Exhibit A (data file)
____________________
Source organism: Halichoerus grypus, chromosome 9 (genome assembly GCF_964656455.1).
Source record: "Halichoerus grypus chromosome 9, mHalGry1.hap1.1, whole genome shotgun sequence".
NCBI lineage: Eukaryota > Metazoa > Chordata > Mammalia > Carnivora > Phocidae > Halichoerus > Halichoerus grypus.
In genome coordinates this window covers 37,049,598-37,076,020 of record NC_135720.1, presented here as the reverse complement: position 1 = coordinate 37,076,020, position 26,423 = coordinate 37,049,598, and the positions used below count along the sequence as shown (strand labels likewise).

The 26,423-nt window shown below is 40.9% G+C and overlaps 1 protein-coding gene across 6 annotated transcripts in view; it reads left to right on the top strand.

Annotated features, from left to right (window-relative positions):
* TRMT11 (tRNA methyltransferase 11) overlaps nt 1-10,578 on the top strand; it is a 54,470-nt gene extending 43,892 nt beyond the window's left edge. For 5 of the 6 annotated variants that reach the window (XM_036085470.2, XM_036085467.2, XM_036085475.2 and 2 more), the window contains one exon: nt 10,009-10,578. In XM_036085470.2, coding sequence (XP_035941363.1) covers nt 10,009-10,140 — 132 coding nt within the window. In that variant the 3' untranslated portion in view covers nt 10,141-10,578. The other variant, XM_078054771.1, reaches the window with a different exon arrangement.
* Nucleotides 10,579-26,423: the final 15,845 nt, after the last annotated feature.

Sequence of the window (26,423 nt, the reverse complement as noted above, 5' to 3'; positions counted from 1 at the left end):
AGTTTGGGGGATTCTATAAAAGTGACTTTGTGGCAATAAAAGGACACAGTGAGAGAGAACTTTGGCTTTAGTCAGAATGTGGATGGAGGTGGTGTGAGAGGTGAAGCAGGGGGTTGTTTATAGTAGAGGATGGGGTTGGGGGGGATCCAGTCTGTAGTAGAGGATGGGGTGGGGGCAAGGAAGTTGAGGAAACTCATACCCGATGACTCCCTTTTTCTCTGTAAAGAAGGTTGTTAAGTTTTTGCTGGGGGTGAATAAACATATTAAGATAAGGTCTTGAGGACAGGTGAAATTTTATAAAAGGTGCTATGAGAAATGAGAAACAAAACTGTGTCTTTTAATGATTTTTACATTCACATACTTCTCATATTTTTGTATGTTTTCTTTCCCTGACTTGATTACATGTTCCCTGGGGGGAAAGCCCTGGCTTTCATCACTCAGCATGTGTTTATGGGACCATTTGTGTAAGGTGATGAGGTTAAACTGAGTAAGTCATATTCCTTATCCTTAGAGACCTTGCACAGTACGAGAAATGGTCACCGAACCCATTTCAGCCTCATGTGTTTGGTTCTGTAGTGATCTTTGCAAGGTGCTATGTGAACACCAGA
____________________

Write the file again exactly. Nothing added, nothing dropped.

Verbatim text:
Source organism: Halichoerus grypus, chromosome 9 (genome assembly GCF_964656455.1).
Source record: "Halichoerus grypus chromosome 9, mHalGry1.hap1.1, whole genome shotgun sequence".
NCBI lineage: Eukaryota > Metazoa > Chordata > Mammalia > Carnivora > Phocidae > Halichoerus > Halichoerus grypus.
In genome coordinates this window covers 37,049,598-37,076,020 of record NC_135720.1, presented here as the reverse complement: position 1 = coordinate 37,076,020, position 26,423 = coordinate 37,049,598, and the positions used below count along the sequence as shown (strand labels likewise).

The 26,423-nt window shown below is 40.9% G+C and overlaps 1 protein-coding gene across 6 annotated transcripts in view; it reads left to right on the top strand.

Annotated features, from left to right (window-relative positions):
* TRMT11 (tRNA methyltransferase 11) overlaps nt 1-10,578 on the top strand; it is a 54,470-nt gene extending 43,892 nt beyond the window's left edge. For 5 of the 6 annotated variants that reach the window (XM_036085470.2, XM_036085467.2, XM_036085475.2 and 2 more), the window contains one exon: nt 10,009-10,578. In XM_036085470.2, coding sequence (XP_035941363.1) covers nt 10,009-10,140 — 132 coding nt within the window. In that variant the 3' untranslated portion in view covers nt 10,141-10,578. The other variant, XM_078054771.1, reaches the window with a different exon arrangement.
* Nucleotides 10,579-26,423: the final 15,845 nt, after the last annotated feature.

Sequence of the window (26,423 nt, the reverse complement as noted above, 5' to 3'; positions counted from 1 at the left end):
AGTTTGGGGGATTCTATAAAAGTGACTTTGTGGCAATAAAAGGACACAGTGAGAGAGAACTTTGGCTTTAGTCAGAATGTGGATGGAGGTGGTGTGAGAGGTGAAGCAGGGGGTTGTTTATAGTAGAGGATGGGGTTGGGGGGGATCCAGTCTGTAGTAGAGGATGGGGTGGGGGCAAGGAAGTTGAGGAAACTCATACCCGATGACTCCCTTTTTCTCTGTAAAGAAGGTTGTTAAGTTTTTGCTGGGGGTGAATAAACATATTAAGATAAGGTCTTGAGGACAGGTGAAATTTTATAAAAGGTGCTATGAGAAATGAGAAACAAAACTGTGTCTTTTAATGATTTTTACATTCACATACTTCTCATATTTTTGTATGTTTTCTTTCCCTGACTTGATTACATGTTCCCTGGGGGGAAAGCCCTGGCTTTCATCACTCAGCATGTGTTTATGGGACCATTTGTGTAAGGTGATGAGGTTAAACTGAGTAAGTCATATTCCTTATCCTTAGAGACCTTGCACAGTACGAGAAATGGTCACCGAACCCATTTCAGCCTCATGTGTTTGGTTCTGTAGTGATCTTTGCAAGGTGCTATGTGAACACCAGA